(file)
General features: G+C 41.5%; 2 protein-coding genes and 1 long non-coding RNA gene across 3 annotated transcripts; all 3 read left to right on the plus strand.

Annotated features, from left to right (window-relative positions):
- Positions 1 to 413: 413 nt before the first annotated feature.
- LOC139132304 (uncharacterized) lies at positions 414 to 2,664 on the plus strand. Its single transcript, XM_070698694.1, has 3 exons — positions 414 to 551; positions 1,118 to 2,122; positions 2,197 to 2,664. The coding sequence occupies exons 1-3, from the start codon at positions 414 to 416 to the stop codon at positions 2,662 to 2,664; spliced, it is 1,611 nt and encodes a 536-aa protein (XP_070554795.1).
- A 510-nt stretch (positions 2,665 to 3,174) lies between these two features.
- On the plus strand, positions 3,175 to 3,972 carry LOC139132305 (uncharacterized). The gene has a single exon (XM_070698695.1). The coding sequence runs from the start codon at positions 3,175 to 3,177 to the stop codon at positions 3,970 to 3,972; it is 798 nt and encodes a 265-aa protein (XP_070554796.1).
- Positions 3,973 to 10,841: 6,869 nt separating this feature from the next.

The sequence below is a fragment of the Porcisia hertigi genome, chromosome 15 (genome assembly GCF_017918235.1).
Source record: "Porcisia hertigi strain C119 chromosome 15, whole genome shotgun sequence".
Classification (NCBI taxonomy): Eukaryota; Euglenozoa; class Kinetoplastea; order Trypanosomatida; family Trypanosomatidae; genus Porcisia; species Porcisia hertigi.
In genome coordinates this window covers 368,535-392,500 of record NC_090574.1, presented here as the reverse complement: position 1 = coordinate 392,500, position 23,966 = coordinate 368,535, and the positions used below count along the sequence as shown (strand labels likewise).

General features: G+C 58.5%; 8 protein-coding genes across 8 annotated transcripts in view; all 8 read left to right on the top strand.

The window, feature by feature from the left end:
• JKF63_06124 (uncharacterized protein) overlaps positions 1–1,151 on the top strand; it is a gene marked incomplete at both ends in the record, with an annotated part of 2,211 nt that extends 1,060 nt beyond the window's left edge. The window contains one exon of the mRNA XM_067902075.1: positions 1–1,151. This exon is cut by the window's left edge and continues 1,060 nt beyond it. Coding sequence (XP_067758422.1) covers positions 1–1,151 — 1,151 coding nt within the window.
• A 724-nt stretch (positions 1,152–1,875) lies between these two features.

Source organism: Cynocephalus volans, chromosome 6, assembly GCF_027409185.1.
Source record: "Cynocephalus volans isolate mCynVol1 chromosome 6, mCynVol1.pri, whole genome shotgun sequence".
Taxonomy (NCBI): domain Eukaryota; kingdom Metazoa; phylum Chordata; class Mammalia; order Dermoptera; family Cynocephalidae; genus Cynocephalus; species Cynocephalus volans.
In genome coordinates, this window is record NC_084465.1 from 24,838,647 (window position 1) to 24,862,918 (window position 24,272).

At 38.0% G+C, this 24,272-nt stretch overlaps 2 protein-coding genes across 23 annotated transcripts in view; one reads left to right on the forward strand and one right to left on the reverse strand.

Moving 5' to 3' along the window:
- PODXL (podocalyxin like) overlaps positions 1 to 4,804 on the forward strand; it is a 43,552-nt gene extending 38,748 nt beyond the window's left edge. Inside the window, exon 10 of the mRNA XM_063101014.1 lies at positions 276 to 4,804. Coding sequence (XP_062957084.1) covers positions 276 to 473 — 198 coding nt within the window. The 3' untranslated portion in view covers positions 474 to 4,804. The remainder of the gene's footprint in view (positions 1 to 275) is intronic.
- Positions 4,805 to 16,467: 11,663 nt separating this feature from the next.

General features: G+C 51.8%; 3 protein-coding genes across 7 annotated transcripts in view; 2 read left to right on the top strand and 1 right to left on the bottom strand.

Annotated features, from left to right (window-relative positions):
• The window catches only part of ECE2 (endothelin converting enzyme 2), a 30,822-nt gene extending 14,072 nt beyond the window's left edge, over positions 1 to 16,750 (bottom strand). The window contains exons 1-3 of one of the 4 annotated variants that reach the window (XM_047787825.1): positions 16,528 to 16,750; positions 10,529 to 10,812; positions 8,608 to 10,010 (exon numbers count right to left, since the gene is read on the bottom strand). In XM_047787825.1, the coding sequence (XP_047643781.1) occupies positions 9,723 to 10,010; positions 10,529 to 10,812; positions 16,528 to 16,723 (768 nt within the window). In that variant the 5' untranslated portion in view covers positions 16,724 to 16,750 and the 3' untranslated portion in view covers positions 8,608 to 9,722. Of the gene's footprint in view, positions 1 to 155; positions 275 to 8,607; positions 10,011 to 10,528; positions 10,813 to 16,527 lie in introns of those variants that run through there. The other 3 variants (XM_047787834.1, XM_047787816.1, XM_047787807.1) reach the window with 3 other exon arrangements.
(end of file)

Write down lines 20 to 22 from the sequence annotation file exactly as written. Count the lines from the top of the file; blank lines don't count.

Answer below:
At 38.0% G+C, this 24,272-nt stretch overlaps 2 protein-coding genes across 23 annotated transcripts in view; one reads left to right on the forward strand and one right to left on the reverse strand.

Moving 5' to 3' along the window:
- PODXL (podocalyxin like) overlaps positions 1 to 4,804 on the forward strand; it is a 43,552-nt gene extending 38,748 nt beyond the window's left edge. Inside the window, exon 10 of the mRNA XM_063101014.1 lies at positions 276 to 4,804. Coding sequence (XP_062957084.1) covers positions 276 to 473 — 198 coding nt within the window. The 3' untranslated portion in view covers positions 474 to 4,804. The remainder of the gene's footprint in view (positions 1 to 275) is intronic.